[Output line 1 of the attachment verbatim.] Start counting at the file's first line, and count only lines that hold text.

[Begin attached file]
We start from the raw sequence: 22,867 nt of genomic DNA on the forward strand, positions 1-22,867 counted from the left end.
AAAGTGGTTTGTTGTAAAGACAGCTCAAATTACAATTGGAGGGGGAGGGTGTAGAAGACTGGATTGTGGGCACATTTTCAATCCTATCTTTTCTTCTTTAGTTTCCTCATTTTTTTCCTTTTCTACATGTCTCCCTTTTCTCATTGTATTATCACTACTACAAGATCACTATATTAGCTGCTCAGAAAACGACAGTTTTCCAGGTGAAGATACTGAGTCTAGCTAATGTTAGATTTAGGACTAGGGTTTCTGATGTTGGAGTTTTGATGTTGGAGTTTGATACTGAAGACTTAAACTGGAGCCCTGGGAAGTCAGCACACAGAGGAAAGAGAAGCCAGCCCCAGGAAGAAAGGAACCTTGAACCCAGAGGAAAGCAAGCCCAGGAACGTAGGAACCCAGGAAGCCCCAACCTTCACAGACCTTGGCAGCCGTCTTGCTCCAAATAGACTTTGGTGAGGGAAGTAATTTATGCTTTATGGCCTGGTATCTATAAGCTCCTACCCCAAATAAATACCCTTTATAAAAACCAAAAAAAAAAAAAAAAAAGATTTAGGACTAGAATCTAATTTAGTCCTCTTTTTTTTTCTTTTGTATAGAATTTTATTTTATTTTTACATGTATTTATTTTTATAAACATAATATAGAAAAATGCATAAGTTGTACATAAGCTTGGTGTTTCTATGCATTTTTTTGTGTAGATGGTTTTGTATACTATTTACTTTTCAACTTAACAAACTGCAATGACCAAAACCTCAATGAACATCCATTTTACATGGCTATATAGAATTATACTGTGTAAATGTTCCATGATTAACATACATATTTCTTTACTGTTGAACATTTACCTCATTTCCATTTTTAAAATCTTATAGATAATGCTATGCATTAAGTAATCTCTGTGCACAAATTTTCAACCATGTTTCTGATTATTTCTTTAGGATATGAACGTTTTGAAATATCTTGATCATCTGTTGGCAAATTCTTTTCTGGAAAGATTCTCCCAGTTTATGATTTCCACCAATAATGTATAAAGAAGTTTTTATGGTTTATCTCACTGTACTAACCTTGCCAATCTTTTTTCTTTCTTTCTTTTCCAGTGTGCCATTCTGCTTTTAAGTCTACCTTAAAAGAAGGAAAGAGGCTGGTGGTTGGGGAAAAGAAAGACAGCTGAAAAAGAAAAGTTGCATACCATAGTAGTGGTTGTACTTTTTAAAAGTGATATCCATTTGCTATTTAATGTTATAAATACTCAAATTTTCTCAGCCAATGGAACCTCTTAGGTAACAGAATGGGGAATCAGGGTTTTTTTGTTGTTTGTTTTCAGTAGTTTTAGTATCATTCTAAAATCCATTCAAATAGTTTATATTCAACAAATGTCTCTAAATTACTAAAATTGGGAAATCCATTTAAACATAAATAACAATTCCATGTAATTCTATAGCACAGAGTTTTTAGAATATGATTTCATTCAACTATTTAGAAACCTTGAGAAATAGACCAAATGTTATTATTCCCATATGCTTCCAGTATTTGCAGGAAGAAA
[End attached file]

We start from the raw sequence: 22,867 nt of genomic DNA on the forward strand, positions 1-22,867 counted from the left end.